Scientists Name New Deep-Sea Crustacean After Metallica
Say hello to Macrostylis metallicola
Heavy metal features phantasmagoric imagery like no other musical genre. So it’s not a complete surprise that a scientist looking to name a menacing-looking creature that lives in the depths of the ocean might look to Metallica for inspiration.
And thus, Macrostylis metallicola was born — well, named. Pitchfork reports that a pair of scientists have named this tiny crustacean in an homage to the venerable metal band.
Drs. Torben Riehl and Bart De Smet, who discovered the species, decided to name it after the thrash metal band both to pay tribute to their work and also make reference to the polymetallic nodules that make up the species’ habitat.
According to a report by the scientists who discovered it, the new species lives in the Clarion-Clipperton Fracture Zone (CCFZ), which runs though the Pacific Ocean from Mexico to Hawaii. Metallica’s official Instagram page offers more details, along with a number of puns riffing on Metallica song titles — which is entirely understandable, given the circumstances.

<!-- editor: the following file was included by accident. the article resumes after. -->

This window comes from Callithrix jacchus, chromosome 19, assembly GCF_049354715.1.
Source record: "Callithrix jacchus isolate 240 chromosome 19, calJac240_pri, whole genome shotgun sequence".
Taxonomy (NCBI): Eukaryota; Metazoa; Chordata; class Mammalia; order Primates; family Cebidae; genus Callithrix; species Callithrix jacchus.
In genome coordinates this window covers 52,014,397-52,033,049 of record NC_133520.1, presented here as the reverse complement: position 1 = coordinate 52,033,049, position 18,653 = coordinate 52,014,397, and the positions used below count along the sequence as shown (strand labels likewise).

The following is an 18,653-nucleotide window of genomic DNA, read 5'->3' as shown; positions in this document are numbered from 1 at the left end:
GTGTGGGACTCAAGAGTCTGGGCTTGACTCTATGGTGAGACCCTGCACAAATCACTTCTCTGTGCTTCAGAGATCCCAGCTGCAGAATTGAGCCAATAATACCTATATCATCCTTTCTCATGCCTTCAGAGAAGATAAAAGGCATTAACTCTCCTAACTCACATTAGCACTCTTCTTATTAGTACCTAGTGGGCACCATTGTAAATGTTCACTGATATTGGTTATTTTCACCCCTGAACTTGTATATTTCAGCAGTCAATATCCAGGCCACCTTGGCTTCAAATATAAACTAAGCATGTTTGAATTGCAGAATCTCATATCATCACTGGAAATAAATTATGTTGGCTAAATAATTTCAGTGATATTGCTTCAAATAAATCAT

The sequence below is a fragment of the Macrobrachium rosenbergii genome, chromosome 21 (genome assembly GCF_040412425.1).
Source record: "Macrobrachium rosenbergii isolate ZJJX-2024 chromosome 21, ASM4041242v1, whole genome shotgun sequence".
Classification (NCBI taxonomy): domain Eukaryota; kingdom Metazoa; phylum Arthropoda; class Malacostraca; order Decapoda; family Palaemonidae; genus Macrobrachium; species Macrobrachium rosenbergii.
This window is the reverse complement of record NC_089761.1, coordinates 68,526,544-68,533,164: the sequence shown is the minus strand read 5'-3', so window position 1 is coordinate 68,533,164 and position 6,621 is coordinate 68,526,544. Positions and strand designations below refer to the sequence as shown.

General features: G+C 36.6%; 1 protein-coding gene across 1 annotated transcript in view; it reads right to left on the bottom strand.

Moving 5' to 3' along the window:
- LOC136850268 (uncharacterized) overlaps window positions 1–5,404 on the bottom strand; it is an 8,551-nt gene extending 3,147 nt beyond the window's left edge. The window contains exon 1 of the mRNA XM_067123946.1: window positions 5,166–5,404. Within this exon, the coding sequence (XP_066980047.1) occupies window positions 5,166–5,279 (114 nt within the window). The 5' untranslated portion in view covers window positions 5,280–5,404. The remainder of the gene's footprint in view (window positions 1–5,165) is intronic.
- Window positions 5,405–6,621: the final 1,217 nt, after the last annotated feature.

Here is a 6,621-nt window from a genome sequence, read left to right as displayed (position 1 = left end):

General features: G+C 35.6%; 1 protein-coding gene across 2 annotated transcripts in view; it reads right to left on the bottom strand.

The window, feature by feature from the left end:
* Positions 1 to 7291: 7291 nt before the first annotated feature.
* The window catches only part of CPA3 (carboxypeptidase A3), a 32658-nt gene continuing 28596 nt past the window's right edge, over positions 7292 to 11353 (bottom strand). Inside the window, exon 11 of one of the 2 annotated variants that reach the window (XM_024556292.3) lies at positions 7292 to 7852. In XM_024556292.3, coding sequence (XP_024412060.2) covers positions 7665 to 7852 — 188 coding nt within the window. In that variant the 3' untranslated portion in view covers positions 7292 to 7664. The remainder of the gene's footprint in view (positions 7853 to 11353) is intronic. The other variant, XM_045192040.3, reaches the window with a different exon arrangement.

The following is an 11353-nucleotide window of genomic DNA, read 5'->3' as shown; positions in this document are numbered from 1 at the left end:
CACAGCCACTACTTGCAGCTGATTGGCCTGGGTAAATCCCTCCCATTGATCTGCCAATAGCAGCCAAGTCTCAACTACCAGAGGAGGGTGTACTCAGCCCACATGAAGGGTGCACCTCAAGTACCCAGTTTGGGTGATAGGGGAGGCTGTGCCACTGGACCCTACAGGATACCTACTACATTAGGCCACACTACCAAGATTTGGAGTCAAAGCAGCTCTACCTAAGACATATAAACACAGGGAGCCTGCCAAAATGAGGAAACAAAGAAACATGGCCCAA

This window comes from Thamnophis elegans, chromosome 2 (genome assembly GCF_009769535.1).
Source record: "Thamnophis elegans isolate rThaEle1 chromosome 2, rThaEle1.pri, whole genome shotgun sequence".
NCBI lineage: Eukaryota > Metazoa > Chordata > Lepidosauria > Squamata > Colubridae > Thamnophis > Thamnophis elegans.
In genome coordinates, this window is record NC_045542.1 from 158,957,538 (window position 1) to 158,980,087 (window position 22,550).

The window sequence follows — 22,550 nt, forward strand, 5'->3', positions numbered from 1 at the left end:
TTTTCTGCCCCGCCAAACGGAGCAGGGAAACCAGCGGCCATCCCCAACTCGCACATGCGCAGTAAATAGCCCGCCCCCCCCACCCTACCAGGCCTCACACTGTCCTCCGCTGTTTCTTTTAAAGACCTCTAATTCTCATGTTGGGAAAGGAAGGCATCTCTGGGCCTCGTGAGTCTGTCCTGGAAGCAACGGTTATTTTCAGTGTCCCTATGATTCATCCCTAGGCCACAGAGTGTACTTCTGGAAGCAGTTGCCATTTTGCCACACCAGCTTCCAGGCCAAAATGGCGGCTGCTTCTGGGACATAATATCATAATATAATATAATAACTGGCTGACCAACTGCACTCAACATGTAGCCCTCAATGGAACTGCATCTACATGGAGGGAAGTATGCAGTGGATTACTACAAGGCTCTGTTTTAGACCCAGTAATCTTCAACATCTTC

View this post on Instagram
We’ve played on all seven continents, made it into the Rock & Roll Hall of Fame and now… we’re a crustacean! Senckenberg researcher Dr. Torben Riehl and Dr. Bart De Smet of Ghent University in Belgium have discovered a new crustacean species in the depths of the northern Pacifica Ocean and decided to name it after some rock band… Welcome to our world Macrostylis metallicola! First of all, stellar name Dr. Riehl. Second, what an honor! Not only did Dr. Riehn name his discovery after a band as he has been a fan since childhood, The Thing That Should Not Be has a few things in common with us. The worm-like creature dwells in complete darkness, has no eyes, and is colorless. Talk about Blackened! It also lives amongst metallic nodules containing cobalt, copper, manganese, nickel, and rare-earth elements. So it basically lives in a rock stadium? Now that’s one metal crustacean! You just never know what you’ll find lurking beneath the sea. Art by @anyfranksz
The report announcing the crustacean’s discovery suggests that even the power of rock might not be able to stop environmental catastrophes, though. “Local extinction of populations could potentially not be compensated quickly and would mean a loss of genetic diversity of this species,” the doctors write.
If only someone would name another deep-sea creature after Lou Reed, we might get the greatest undersea musical collaboration ever.
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